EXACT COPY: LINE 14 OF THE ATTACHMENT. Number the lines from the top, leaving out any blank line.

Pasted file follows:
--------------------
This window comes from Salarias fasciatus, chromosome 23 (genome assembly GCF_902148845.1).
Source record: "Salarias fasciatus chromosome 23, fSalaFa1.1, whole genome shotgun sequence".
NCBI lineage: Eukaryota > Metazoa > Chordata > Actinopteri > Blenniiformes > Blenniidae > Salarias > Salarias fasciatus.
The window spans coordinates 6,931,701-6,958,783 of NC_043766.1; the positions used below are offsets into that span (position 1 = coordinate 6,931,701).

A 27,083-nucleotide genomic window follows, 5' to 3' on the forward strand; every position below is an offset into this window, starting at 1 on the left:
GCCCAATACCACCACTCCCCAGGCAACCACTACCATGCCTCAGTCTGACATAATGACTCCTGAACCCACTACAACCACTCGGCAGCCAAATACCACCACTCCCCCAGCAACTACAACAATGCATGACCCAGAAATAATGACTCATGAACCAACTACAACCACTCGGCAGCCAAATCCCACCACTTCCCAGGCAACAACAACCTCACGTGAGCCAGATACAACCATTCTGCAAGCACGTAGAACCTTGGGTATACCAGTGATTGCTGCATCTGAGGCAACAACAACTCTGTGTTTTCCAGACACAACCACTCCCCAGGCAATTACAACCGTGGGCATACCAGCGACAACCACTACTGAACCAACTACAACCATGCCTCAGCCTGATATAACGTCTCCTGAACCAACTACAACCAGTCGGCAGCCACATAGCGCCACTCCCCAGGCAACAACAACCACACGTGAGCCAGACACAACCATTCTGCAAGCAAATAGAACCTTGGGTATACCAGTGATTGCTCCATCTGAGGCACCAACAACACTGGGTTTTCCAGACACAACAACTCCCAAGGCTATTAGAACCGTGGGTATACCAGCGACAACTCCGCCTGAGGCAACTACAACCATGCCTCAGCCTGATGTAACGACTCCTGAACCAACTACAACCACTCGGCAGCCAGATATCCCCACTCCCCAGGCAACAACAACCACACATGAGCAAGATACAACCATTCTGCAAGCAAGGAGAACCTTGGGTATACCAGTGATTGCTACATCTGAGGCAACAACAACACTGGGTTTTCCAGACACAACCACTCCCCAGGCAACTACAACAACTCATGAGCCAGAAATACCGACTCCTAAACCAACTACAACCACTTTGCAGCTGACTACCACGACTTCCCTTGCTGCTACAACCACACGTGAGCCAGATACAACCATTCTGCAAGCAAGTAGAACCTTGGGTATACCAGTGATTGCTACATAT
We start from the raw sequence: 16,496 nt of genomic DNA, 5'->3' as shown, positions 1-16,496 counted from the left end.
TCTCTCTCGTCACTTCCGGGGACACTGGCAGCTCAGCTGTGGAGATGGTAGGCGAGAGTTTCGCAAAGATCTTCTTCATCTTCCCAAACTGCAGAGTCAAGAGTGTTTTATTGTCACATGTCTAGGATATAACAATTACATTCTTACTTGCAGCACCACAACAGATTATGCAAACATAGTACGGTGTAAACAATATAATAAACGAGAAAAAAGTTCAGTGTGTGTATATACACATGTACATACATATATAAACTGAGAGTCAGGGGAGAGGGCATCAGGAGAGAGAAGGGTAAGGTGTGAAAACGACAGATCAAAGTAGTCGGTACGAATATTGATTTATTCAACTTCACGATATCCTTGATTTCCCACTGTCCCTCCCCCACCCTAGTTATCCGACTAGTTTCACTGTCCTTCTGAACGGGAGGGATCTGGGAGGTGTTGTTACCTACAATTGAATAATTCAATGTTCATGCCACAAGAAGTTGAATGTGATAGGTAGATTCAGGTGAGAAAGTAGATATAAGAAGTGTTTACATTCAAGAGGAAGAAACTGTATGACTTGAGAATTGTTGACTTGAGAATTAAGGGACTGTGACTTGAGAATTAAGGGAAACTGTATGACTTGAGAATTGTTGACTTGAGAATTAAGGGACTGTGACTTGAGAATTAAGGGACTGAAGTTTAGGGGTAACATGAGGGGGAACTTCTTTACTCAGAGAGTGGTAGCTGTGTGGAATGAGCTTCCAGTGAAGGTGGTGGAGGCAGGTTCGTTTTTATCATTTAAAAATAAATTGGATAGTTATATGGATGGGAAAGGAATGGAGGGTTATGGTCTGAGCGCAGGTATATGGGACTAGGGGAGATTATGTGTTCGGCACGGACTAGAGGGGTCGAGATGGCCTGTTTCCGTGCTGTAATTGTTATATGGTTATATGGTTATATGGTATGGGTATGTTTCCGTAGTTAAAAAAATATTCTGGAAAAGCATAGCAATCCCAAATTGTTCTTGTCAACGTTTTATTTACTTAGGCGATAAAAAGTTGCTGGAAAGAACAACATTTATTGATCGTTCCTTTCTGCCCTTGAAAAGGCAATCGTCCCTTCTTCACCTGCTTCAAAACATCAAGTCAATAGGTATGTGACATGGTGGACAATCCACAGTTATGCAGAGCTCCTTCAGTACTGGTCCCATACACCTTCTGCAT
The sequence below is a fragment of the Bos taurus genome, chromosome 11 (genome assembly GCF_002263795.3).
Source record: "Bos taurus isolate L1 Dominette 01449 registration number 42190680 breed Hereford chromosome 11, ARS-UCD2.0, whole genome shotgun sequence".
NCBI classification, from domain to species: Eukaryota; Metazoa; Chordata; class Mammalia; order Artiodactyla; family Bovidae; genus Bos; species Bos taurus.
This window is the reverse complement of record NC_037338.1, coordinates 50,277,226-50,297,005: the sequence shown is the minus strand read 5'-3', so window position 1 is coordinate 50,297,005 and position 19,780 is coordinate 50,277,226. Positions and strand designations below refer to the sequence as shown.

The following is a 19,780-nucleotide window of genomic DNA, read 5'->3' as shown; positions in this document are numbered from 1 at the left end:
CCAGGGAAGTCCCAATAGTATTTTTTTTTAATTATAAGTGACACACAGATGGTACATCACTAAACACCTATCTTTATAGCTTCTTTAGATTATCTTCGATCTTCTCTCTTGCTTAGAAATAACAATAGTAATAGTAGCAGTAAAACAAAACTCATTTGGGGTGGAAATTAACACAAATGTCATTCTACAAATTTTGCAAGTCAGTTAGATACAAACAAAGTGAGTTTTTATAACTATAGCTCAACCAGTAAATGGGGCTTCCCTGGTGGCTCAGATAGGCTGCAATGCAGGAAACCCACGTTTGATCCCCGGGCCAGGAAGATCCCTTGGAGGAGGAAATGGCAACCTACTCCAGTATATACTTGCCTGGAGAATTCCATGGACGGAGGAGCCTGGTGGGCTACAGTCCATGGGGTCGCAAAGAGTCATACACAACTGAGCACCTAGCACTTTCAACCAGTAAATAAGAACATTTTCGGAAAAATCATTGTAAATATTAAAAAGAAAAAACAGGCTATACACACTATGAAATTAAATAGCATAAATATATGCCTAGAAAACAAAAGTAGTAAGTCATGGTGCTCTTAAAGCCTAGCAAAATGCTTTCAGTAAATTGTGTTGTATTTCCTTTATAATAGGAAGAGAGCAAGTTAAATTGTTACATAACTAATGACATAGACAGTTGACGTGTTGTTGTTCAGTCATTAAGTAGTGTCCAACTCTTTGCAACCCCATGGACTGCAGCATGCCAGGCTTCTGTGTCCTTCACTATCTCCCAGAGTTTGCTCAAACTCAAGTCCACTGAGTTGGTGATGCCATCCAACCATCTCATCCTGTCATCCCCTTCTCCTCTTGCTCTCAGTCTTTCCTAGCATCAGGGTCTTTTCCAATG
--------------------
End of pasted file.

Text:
CCAGGGAAGTCCCAATAGTATTTTTTTTTAATTATAAGTGACACACAGATGGTACATCACTAAACACCTATCTTTATAGCTTCTTTAGATTATCTTCGATCTTCTCTCTTGCTTAGAAATAACAATAGTAATAGTAGCAGTAAAACAAAACTCATTTGGGGTGGAAATTAACACAAATGTCATTCTACAAATTTTGCAAGTCAGTTAGATACAAACAAAGTGAGTTTTTATAACTATAGCTCAACCAGTAAATGGGGCTTCCCTGGTGGCTCAGATAGGCTGCAATGCAGGAAACCCACGTTTGATCCCCGGGCCAGGAAGATCCCTTGGAGGAGGAAATGGCAACCTACTCCAGTATATACTTGCCTGGAGAATTCCATGGACGGAGGAGCCTGGTGGGCTACAGTCCATGGGGTCGCAAAGAGTCATACACAACTGAGCACCTAGCACTTTCAACCAGTAAATAAGAACATTTTCGGAAAAATCATTGTAAATATTAAAAAGAAAAAACAGGCTATACACACTATGAAATTAAATAGCATAAATATATGCCTAGAAAACAAAAGTAGTAAGTCATGGTGCTCTTAAAGCCTAGCAAAATGCTTTCAGTAAATTGTGTTGTATTTCCTTTATAATAGGAAGAGAGCAAGTTAAATTGTTACATAACTAATGACATAGACAGTTGACGTGTTGTTGTTCAGTCATTAAGTAGTGTCCAACTCTTTGCAACCCCATGGACTGCAGCATGCCAGGCTTCTGTGTCCTTCACTATCTCCCAGAGTTTGCTCAAACTCAAGTCCACTGAGTTGGTGATGCCATCCAACCATCTCATCCTGTCATCCCCTTCTCCTCTTGCTCTCAGTCTTTCCTAGCATCAGGGTCTTTTCCAATG